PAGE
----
First baby born through open embryo donation program
By Debra Downey, Senior Editor
The Stappers and Jaspers-Fayers are charting new territory when it comes to the 21st-century definition of a loving family.
In August of last year, Don and Elly Jaspers-Fayer’s longtime dream of becoming parents finally came true, and the hopes of donor parents Christina and Ben Stapper also came to fruition.
Little Dawson Jaspers-Fayer, who entered the world Aug. 27, 2013, is the first baby born through the Beginnings Family Services open embryo donation program.
After trying to have a baby for the better part of a decade through various natural methods, as well as assisted reproductive technologies, the Jasper-Fayers reconnected with the Stapper family at a social gathering.
Both couples shared their stories of infertility, and a bond — soon to become even much more stronger — was created.
The Stappers went through infertility struggles similar to the Jaspers-Fayers, but were successful in completing their family of three when twin boys were born through in vitro fertilization. However, Christina and Ben were left with many frozen embryos. Like many Canadian couples, they faced the dilemma of what to do with their embryos — store them indefinitely, donate to medical research, donate anonymously or destroy.
Dorothy Isaac, development and public relations coordinator, for Beginnings, said the Stappers were not alone in their dilemma. Thirteen per cent, or one in six, Canadian couples have infertility issues, and the number of frozen embryos being stored in Canada is roughly 50,000.
“When couples go through in vitro fertilization, they often have a number of embryos left, and our program addresses that,” said Isaac. “The open embryo donation program provides the opportunity to donate the remaining embryos to those who are infertile and are hoping to become parents.”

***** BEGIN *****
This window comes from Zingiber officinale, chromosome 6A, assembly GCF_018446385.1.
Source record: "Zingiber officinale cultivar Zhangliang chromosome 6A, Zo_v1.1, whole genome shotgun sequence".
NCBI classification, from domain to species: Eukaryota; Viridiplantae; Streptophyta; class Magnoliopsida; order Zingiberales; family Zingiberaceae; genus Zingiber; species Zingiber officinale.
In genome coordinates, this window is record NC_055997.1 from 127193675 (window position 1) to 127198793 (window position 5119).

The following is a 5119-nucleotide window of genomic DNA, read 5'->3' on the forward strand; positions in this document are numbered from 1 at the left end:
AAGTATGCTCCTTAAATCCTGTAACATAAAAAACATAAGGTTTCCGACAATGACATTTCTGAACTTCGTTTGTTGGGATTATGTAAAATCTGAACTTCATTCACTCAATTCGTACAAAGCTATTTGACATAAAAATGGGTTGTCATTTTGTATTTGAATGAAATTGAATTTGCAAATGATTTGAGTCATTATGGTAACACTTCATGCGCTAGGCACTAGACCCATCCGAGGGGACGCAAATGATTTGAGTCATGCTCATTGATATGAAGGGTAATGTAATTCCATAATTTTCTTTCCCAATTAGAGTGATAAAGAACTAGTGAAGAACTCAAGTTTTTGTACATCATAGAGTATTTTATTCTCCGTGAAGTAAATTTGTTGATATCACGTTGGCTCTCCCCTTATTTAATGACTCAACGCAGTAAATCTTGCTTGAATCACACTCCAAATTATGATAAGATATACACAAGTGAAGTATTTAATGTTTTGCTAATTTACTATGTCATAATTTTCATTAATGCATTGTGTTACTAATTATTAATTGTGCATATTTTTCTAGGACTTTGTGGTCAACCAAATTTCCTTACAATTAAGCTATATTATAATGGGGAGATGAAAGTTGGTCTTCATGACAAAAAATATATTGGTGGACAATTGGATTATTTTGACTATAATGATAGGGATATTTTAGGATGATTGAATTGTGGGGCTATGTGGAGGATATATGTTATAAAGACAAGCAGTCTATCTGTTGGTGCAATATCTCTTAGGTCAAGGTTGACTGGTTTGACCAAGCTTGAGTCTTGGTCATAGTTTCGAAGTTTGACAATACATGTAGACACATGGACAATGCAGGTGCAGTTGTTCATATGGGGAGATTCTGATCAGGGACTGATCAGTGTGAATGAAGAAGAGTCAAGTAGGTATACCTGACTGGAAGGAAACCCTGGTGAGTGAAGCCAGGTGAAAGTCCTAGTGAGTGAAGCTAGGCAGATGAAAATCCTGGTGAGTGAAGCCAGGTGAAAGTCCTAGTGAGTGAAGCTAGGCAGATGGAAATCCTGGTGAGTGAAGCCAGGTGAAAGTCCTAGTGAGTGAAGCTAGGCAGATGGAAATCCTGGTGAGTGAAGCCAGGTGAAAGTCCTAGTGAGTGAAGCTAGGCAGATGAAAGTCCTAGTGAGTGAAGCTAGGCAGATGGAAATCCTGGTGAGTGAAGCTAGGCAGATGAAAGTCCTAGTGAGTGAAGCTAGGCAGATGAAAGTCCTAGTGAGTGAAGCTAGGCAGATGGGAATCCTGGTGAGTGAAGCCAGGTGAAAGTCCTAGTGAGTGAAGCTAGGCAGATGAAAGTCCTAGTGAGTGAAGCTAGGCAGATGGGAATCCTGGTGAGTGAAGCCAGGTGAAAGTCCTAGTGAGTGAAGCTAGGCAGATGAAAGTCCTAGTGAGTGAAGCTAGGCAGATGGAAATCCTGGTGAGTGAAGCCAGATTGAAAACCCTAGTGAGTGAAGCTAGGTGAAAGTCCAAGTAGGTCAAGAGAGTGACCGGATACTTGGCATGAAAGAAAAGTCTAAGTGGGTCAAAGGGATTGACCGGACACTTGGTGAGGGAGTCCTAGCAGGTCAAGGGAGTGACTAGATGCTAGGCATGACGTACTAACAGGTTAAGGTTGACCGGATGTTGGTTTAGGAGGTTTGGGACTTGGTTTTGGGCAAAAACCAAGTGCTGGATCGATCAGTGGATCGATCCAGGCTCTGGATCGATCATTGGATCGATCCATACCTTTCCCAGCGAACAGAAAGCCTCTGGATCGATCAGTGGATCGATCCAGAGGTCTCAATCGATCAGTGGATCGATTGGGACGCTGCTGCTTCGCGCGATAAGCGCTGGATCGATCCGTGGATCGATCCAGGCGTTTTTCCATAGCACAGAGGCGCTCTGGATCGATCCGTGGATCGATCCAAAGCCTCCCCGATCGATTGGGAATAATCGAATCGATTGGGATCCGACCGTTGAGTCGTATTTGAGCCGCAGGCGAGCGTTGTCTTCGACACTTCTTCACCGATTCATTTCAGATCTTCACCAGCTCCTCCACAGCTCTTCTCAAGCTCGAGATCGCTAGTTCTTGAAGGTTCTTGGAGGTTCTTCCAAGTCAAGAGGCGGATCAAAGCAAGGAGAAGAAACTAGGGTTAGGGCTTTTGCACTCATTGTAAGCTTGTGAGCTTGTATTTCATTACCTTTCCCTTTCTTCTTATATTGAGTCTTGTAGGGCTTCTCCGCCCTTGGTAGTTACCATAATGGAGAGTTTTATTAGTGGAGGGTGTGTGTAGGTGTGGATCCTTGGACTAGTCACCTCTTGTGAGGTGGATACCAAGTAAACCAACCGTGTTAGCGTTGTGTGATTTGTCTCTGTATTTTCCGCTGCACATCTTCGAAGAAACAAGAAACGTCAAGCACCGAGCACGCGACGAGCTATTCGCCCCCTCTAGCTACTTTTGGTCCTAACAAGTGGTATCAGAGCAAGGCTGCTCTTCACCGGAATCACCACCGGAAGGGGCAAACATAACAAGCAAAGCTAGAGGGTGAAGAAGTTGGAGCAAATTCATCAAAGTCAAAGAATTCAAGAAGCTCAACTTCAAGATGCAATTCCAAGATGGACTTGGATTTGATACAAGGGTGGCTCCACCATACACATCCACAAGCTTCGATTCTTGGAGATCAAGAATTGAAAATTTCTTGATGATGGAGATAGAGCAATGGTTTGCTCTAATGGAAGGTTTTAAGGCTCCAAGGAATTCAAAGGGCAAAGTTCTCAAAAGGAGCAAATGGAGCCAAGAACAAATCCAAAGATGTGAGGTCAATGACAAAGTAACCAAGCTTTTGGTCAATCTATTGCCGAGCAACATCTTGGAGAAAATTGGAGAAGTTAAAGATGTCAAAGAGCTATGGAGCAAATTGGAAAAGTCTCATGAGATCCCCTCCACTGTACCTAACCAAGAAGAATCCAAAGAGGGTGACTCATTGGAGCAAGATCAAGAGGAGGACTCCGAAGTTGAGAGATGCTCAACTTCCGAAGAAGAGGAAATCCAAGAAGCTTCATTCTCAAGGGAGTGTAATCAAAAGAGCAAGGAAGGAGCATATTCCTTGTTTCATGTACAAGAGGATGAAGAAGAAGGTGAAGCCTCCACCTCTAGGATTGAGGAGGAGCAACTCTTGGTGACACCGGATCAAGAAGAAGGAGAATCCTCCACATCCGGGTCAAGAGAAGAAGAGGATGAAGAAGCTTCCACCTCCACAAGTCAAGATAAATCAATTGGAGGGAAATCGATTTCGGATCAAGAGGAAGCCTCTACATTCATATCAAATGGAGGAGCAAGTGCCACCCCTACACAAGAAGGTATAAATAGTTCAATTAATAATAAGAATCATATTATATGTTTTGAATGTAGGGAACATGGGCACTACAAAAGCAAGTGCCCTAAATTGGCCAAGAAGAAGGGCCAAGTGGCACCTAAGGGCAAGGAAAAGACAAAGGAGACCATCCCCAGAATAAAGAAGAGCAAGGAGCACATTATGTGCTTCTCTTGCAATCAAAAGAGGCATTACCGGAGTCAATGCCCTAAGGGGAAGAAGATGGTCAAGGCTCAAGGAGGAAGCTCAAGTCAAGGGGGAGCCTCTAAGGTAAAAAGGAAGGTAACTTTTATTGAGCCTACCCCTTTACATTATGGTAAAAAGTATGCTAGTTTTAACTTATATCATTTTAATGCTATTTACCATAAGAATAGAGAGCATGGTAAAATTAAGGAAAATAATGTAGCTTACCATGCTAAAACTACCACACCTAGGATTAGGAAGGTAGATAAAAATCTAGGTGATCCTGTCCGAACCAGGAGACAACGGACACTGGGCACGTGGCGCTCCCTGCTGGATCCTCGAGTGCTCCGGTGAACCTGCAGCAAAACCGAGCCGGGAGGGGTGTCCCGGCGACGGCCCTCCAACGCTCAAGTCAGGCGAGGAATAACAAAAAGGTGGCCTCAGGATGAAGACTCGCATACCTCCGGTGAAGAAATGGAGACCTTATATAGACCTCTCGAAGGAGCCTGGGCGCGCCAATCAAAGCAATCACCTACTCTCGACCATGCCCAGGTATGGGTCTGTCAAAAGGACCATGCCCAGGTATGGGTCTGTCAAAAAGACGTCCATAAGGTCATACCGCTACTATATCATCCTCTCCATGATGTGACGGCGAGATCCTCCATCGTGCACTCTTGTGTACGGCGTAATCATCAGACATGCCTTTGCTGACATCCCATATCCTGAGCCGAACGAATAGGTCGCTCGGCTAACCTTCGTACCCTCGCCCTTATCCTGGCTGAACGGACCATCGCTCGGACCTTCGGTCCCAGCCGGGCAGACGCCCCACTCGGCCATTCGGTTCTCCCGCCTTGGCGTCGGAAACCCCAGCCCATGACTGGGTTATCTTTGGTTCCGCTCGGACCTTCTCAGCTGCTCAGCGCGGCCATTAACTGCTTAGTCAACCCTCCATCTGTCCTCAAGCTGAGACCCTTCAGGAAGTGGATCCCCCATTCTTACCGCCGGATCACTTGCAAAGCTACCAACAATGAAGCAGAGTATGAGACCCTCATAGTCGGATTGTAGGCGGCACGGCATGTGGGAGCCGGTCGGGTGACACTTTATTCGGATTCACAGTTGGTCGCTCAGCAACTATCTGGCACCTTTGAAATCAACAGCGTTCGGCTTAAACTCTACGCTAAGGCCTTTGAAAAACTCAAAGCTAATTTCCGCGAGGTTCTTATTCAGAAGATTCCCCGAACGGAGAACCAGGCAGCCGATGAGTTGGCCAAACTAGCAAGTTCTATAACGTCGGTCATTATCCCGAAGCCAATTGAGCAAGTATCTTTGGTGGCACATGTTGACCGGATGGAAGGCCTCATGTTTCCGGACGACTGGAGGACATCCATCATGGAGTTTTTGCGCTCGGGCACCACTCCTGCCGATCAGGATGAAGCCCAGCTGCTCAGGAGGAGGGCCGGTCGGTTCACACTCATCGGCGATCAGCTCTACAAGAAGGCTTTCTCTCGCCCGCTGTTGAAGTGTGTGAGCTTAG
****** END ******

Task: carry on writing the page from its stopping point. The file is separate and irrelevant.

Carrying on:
Beginnings started its open embryo donation program in 2010. At the time it was the first program of its kind in Canada.
Beginnings provides screening, matching, facilitation counselling and ongoing support services, as well as co-ordination with the fertility clinic where the embryo transfer takes place. The Beginnings program is based on openness, with donor and recipient families meeting each other and having an ongoing connection. The Stapper and Jaspers-Fayer families have opted to share a very close and unique bond that honours the role of baby Dawson’s three older brothers.
“Our boys look forward to getting to know their little brother and to teaching him many things, like playing hide and seek and how to climb as high as possible in trees,” said Christina.
As for what the future holds, both families agree they are navigating new territory, but with the assistance of Beginnings, they are doing it as a committed team.
Along with the open embryo donation program, Beginnings has been providing services related to pregnancy and adoption since 1985. The not-for-profit pregnancy counselling and adoption agency is based at 1 Young Street in downtown Hamilton.
Isaac said Beginnings’ approach is always child-centered and dedicated to building and supporting healthy family relationships.
For more information, call 1-877-528-6665, email firstname.lastname@example.org or visit www.beginnings.ca.